If seawalls are too expensive and cause almost as much erosion as they prevent are there other ways to protect a coast? Another barrier beach island on Florida’s Gulf Coast provides an answer. Gasparilla Island is half a mile wide and seven miles long. Celebrities as disparate as Harrison Ford and the entire Bush clan stay at the Gasparilla Inn and Jimmie Buffet often visits his sister at the south end of the island.
A string of tasteful old Gasparilla homes line the Gulf of Mexico shore. Most of the houses languish behind a ten foot seawall. For decades if you wanted to swim in the Gulf you had to clamber down the seawall and swim between rusty old groins. Most owners preferred to swim in their own private pools. Fishermen cleaned their catch on the seawall and threw scraps to the sharks that regularly patrolled the runnels between the offshore bars. Each wave would dislodge teeming colonies of mole crabs and coquina shells that dug furiously to rebury themselves before the next wash carried them offshore. Every spring, sea turtles laid their eggs in the powdery white sand .
All that changed in 2006. After seven years of lobbying, Lee County officials finally persuaded Congress to fund a $13 million dollar beach renourishment project. Renourishment has become engineers’ favored “soft solution” to deal with coastal erosion. During the 1970s and 1980s coastal geologists demonstarted that “hard solutions” like seawalls create more erosion than they prevented because they scoured away the beach in front of seawalls. But there are problems with “soft solution” as well.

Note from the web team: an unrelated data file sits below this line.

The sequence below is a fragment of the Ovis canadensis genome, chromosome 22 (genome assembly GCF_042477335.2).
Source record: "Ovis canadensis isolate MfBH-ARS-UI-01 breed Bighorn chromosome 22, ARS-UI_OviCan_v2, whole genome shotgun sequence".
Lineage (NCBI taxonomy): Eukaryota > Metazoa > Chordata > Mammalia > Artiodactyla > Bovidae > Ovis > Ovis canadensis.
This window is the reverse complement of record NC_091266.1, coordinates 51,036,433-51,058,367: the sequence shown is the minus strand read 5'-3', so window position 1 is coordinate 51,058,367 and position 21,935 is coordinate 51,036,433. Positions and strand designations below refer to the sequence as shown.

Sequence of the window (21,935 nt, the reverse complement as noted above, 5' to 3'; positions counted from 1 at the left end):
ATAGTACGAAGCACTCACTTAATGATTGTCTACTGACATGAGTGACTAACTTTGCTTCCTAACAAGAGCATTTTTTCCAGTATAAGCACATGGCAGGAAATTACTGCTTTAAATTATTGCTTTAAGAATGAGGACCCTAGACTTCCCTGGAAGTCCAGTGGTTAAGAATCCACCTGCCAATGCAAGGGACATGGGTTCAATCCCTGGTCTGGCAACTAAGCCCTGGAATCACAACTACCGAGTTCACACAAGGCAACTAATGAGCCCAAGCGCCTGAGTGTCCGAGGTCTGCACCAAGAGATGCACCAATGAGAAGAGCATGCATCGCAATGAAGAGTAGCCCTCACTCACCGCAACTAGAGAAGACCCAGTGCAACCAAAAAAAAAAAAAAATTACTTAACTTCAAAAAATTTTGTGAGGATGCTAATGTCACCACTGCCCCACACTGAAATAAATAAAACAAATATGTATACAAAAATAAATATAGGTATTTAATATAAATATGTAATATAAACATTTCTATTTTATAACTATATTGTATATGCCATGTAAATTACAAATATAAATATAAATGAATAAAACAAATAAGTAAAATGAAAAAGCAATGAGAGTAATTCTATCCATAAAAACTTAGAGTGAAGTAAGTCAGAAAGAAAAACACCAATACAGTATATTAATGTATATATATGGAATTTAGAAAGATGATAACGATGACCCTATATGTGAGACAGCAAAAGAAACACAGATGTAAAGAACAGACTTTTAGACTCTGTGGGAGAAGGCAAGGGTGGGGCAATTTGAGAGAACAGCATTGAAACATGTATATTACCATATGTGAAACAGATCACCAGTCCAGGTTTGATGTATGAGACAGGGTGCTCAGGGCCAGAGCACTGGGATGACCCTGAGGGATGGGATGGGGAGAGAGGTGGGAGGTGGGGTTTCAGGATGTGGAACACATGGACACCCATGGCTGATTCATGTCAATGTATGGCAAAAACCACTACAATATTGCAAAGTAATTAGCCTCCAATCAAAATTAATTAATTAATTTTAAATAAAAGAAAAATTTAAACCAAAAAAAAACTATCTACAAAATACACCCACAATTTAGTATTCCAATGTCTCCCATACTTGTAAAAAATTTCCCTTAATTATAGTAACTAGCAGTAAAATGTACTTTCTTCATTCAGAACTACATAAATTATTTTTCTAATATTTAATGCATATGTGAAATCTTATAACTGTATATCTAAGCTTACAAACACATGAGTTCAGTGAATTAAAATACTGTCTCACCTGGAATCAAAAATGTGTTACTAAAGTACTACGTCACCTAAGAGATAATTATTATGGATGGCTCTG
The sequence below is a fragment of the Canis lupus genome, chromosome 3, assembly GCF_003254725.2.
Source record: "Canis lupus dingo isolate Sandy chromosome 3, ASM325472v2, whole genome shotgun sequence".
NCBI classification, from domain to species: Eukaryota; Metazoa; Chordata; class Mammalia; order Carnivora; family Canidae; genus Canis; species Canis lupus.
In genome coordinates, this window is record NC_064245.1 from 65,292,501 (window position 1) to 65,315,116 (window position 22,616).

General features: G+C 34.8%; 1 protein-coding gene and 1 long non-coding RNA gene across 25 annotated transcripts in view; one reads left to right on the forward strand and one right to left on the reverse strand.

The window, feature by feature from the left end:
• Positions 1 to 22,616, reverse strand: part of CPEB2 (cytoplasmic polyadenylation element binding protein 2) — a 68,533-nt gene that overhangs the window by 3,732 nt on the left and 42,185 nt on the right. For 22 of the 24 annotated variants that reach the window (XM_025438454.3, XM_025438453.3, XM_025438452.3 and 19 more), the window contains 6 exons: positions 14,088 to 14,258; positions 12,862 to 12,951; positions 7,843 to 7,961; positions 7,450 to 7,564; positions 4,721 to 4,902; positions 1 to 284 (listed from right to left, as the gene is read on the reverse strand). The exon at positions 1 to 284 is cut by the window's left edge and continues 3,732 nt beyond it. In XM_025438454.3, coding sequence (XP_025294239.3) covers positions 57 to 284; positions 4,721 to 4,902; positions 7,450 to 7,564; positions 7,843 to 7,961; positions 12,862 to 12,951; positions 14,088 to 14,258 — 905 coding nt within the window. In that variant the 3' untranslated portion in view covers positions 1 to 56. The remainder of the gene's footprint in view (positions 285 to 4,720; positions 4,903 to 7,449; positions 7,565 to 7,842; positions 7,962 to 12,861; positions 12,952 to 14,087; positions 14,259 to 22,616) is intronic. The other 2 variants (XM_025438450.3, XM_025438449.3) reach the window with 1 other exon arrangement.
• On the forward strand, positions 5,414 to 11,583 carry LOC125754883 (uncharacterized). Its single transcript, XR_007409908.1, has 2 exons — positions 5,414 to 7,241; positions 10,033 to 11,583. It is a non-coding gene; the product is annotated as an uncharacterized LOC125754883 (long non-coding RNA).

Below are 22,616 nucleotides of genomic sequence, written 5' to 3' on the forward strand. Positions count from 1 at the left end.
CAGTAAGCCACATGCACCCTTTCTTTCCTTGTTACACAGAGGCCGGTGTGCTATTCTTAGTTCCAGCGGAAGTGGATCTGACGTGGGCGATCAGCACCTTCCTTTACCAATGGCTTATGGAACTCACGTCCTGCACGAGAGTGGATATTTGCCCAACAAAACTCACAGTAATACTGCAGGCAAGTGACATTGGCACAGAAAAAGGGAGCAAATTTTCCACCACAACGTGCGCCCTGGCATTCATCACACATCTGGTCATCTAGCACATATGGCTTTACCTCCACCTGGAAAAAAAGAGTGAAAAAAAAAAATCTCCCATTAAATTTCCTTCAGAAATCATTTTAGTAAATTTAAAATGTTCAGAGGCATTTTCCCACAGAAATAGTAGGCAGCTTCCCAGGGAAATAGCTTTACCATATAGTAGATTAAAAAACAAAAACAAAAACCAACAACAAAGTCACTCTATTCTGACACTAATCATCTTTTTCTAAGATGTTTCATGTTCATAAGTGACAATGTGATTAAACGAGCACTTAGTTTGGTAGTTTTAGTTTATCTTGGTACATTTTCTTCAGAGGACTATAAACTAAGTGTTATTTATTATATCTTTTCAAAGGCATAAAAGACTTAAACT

I was able to visit Gasparilla Island halfway through a beach renourishment project in 2007. The experience allowed me to tally up some of the pluses and minuses of the procedure. The biggest plus was the beach itself. You no longer needed to clamber down the ten foot seawall. You merely stepped over the top of the seawall and onto the brand new beach. But a significant short term minus was the rusty, four- foot diameter pipeline that emerged from the Gulf then snaked its way two miles down the beach. All night you could see the lights of the offshore barge sucking up tons of sand, shells and water from Boca Grande Pass and pumping them through the submerged pipe to the shore. All day long you could hear the quiet scrapping and scratching of the shells as they sluiced through the exposed pipe in a slurry of murky gray water.
A mile down the beach, workers diverted the pipeline into two pipes lying parallel on the beach. A valve switched the slurry into the offshore pipe and a 30-foot grey geyser of water, sand and shells shot down the beach. After the new sand formed a peninsula running parallel to the shore, the engineers switched the flow to the inland pipe that blasted more sand to fill in the area behind the peninsula. After the entire segment of beach was buried eight feet deep in sand, bulldozers flattened the beach and new pipes were added to the ever growing pipeline. In this manner, the project moved down the coast adding 300 feet of new beach every week.
A year ago sharks and dolphins swam in what was now a three mile long, eight foot deep berm of gray shelly sand. It would take five years for the mole crabs, coquina and other invertebrates to restablish themselves. But it didn’t look like the beach would last even that long. The night after we arrived a cold front swept in off the Gulf of Mexico and six foot waves battered the new beach. In a matter of hours the storm removed 20 feet off the face of the beach. The equivalent of several football fields filled eight feet deep with sand had been washed away.